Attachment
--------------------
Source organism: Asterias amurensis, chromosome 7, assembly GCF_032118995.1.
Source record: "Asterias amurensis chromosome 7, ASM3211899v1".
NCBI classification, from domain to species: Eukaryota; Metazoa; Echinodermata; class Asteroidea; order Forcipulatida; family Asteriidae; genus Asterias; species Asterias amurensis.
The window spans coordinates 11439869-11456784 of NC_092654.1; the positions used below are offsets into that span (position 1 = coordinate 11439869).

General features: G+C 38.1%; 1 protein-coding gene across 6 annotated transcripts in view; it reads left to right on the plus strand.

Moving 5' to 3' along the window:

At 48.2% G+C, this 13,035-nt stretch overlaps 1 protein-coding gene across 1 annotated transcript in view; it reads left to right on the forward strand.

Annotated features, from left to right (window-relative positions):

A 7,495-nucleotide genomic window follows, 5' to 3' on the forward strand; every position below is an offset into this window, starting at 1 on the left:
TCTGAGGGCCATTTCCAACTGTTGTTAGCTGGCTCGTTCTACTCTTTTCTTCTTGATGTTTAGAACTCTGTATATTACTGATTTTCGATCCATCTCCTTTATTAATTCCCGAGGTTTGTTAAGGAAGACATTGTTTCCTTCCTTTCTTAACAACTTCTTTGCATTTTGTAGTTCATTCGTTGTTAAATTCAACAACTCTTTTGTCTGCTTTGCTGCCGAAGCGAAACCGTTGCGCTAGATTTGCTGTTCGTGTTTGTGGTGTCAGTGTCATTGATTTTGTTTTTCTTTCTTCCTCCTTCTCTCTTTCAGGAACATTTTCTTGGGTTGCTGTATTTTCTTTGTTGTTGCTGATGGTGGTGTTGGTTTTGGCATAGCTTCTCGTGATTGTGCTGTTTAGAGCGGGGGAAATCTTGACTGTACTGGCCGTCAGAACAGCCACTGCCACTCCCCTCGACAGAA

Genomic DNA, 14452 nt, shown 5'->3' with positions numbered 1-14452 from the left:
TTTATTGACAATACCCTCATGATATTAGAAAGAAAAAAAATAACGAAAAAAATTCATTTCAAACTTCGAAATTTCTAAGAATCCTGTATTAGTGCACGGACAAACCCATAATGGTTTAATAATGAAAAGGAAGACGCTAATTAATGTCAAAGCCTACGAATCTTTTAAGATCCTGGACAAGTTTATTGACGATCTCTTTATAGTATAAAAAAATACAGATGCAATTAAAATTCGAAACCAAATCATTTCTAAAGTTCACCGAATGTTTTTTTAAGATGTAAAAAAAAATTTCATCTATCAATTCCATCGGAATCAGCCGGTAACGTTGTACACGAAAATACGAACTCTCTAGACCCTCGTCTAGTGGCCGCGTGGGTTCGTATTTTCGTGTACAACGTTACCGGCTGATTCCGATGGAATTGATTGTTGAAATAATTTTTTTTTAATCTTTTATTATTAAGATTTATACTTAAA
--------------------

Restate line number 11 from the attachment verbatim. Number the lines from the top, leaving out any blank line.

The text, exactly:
Genomic DNA, 14452 nt, shown 5'->3' with positions numbered 1-14452 from the left: